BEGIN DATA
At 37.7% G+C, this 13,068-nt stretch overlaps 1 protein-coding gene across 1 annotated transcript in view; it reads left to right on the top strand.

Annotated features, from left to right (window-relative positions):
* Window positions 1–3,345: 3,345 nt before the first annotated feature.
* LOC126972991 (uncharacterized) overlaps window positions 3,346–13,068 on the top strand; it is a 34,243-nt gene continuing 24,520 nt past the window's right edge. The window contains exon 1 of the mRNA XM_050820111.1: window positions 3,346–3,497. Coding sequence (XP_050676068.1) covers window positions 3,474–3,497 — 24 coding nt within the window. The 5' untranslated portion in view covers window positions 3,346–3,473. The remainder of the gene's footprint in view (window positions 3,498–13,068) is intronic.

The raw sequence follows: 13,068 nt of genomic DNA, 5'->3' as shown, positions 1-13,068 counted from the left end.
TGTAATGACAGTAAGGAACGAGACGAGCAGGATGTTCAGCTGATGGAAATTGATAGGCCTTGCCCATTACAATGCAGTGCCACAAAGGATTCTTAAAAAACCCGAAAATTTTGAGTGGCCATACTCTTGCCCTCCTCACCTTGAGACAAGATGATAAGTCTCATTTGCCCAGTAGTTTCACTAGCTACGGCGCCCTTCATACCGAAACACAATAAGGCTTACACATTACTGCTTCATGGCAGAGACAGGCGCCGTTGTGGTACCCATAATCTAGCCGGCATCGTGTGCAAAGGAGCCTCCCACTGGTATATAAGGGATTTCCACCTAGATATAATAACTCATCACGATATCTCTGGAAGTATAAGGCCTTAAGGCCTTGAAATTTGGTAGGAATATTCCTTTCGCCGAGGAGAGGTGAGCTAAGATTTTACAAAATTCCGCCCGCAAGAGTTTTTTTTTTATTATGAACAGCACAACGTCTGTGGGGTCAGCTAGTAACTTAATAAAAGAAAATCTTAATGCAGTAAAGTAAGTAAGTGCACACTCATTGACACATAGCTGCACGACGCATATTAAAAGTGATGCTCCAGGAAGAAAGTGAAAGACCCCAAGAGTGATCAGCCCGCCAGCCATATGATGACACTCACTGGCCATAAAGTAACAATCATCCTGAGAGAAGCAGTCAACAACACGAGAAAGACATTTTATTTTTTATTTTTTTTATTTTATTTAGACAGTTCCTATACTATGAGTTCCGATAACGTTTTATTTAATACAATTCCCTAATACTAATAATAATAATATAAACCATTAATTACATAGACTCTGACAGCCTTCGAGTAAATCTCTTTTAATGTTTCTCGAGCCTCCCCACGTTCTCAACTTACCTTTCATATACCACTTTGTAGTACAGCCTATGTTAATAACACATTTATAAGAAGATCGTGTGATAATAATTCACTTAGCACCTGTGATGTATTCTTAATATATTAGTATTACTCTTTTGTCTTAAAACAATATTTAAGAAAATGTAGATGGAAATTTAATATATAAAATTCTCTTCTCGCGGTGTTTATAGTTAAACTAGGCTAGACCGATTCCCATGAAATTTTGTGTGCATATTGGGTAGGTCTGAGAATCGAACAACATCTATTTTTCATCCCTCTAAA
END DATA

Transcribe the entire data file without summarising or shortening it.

At 37.7% G+C, this 13,068-nt stretch overlaps 1 protein-coding gene across 1 annotated transcript in view; it reads left to right on the top strand.

Annotated features, from left to right (window-relative positions):
* Window positions 1–3,345: 3,345 nt before the first annotated feature.
* LOC126972991 (uncharacterized) overlaps window positions 3,346–13,068 on the top strand; it is a 34,243-nt gene continuing 24,520 nt past the window's right edge. The window contains exon 1 of the mRNA XM_050820111.1: window positions 3,346–3,497. Coding sequence (XP_050676068.1) covers window positions 3,474–3,497 — 24 coding nt within the window. The 5' untranslated portion in view covers window positions 3,346–3,473. The remainder of the gene's footprint in view (window positions 3,498–13,068) is intronic.

The raw sequence follows: 13,068 nt of genomic DNA, 5'->3' as shown, positions 1-13,068 counted from the left end.
TGTAATGACAGTAAGGAACGAGACGAGCAGGATGTTCAGCTGATGGAAATTGATAGGCCTTGCCCATTACAATGCAGTGCCACAAAGGATTCTTAAAAAACCCGAAAATTTTGAGTGGCCATACTCTTGCCCTCCTCACCTTGAGACAAGATGATAAGTCTCATTTGCCCAGTAGTTTCACTAGCTACGGCGCCCTTCATACCGAAACACAATAAGGCTTACACATTACTGCTTCATGGCAGAGACAGGCGCCGTTGTGGTACCCATAATCTAGCCGGCATCGTGTGCAAAGGAGCCTCCCACTGGTATATAAGGGATTTCCACCTAGATATAATAACTCATCACGATATCTCTGGAAGTATAAGGCCTTAAGGCCTTGAAATTTGGTAGGAATATTCCTTTCGCCGAGGAGAGGTGAGCTAAGATTTTACAAAATTCCGCCCGCAAGAGTTTTTTTTTTATTATGAACAGCACAACGTCTGTGGGGTCAGCTAGTAACTTAATAAAAGAAAATCTTAATGCAGTAAAGTAAGTAAGTGCACACTCATTGACACATAGCTGCACGACGCATATTAAAAGTGATGCTCCAGGAAGAAAGTGAAAGACCCCAAGAGTGATCAGCCCGCCAGCCATATGATGACACTCACTGGCCATAAAGTAACAATCATCCTGAGAGAAGCAGTCAACAACACGAGAAAGACATTTTATTTTTTATTTTTTTTATTTTATTTAGACAGTTCCTATACTATGAGTTCCGATAACGTTTTATTTAATACAATTCCCTAATACTAATAATAATAATATAAACCATTAATTACATAGACTCTGACAGCCTTCGAGTAAATCTCTTTTAATGTTTCTCGAGCCTCCCCACGTTCTCAACTTACCTTTCATATACCACTTTGTAGTACAGCCTATGTTAATAACACATTTATAAGAAGATCGTGTGATAATAATTCACTTAGCACCTGTGATGTATTCTTAATATATTAGTATTACTCTTTTGTCTTAAAACAATATTTAAGAAAATGTAGATGGAAATTTAATATATAAAATTCTCTTCTCGCGGTGTTTATAGTTAAACTAGGCTAGACCGATTCCCATGAAATTTTGTGTGCATATTGGGTAGGTCTGAGAATCGAACAACATCTATTTTTCATCCCTCTAAA